As I write this, America is on its knees. It is such a perplexing and emotional chapter in the American narrative right now, particularly for people of color. As my heart bleeds for my people—my resilient, long-suffering, beautiful people—I look to you for solidarity, advocacy, and understanding as the painful history and harsh reality of Black life is unraveled and brought to the forefront of mainstream global consciousness.
The recent killing of George Floyd, an unarmed and innocent Black man, at the hands (and knee) of a Minneapolis police officer has flipped the world on its head. The callous actions of the cop and his three associates have sparked national outrage, incited passionate protests, and led to a radical resurgence of the #BlackLivesMatter movement, a human rights campaign that I am vehemently in support of.
I need you, my friend, to step outside of the safe bounds of your white privilege and to recognize what my people have endured and why we are so tired. We’re tired of our men being slaughtered like wild animals by police officers and having to beg and plead for our due justice. We’re tired of having broken homes as a result of these cold-blooded killings.
We’re tired of being called the n-word. We’re tired of being told that our Black and Brown skin is ugly. We’re tired of our passion being mislabeled as violence. We’re tired of being followed around in stores while we shop. We’re tired of being reduced to demeaning character tropes in films and television shows. We’re tired of being fetishized for our bodies, but in the same vein, being bullied for our afrocentric features. We’re tired of people profiting off of Black talent, yet turning a blind eye to Black oppression.
We’re tired of being told to move on and forget 400 years of burning psychological trauma—the pain is deeply ingrained in our cultural DNA. We’re tired of being pressured to straighten our curls, coils, spirals, and kinks to assimilate to a eurocentric standard of beauty. We’re tired of having to work twice as hard as our white counterparts for a modicum of respect. We’re tired of being told that “we act white” if we lead an affluent or sophisticated lifestyle. We’re tired of having the police called on us for being at places where we are permitted. We’re tired of being spat on. We’re tired of being told that we’re too dark. We’re tired of being pulled over for being Black. We’re tired of being treated like we’re up to no good.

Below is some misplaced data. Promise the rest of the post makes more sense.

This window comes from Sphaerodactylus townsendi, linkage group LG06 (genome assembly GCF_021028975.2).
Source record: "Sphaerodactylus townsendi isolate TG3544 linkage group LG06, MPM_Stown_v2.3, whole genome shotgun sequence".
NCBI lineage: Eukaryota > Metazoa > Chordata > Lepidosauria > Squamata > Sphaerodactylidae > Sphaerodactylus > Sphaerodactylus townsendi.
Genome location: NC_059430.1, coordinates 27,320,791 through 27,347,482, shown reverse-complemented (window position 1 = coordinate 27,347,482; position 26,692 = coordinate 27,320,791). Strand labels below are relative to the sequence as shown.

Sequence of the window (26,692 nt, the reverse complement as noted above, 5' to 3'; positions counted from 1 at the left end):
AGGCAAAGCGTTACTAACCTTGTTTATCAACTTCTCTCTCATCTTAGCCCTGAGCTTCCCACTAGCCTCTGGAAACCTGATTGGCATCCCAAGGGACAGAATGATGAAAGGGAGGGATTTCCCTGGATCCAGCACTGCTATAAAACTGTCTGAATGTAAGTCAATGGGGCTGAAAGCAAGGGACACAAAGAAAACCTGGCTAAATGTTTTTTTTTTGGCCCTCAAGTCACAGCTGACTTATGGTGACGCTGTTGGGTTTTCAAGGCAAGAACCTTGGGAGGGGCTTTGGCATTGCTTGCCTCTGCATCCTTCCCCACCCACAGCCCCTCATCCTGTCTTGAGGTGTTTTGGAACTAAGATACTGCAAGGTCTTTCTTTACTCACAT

We’re tired of being asked if our hair is real. We’re tired of people locking their car doors when we walk past. We’re tired of the 45th President of the United States referring to our people as “thugs”. We’re tired of racial slurs being spewed at us. We’re tired of being the token Black employee or the token Black friend. We’re tired of white people denying the existence of systemic racism. We’re tired of our white friends being complicit amid this socio-political unrest.
White friend, if you love me, if you care about me, speak up against inhumane, racist acts that are a threat to my personhood as a Black individual. Use your platform, however big or small, to condemn the systemic racism and racial prejudice that constrict the economic, emotional, and psychological fabric of Black society. It is simply not enough to be a bystander on the sidelines of history as a social uprising dramatically unfolds right before your eyes. It is simply not enough for you to ask me questions about my Black experience without mustering up the unbridled compassion necessary to understand my perspective and the courage to dismantle your own racial bias. It is not enough to allow news outlets and their heavily-biased accounts of what’s going on to shape your views on the ever-present Black plight.
Educate yourself about Black history, past and present.
Research the harrowing stories of Emmett Till, the Scotsboro Boys, The Middle Passage, and The 16th Street Baptist Church Bombing. Listen to the sage words of James Baldwin , Angela Davis, and of course, Martin Luther King Jr. Learn about the horrifying history of minstrel shows, black zoos, Jim Crow laws, and the 1980s Crack Epidemic. Read The New Jim Crow by Michelle Alexander and White Fragility by Robin DiAngelo. Get to know Ruby Bridges, The Freedom Riders, Rosa Parks, Marsha P. Johnson, Colin Kaepernick, and Richard and Mildred Loving. Discover the true mission of the Black Panthers and Planned Parenthood in relation to the Black community. Watch 13th , Slavery by Another Name, Malcolm X, Shame in the Game, The Hate U Give, If Beale Street Could Talk, and I am Not Your Negro.
Racism is alive, well, screaming, and kicking. Therefore, it is so hurtful and dismissive when you, subconsciously or not, adopt such a neutral stance on an issue that continues to plague a community of people that look like me.
White friend, it is not enough to not be racist. You must be anti-racist. Speak up.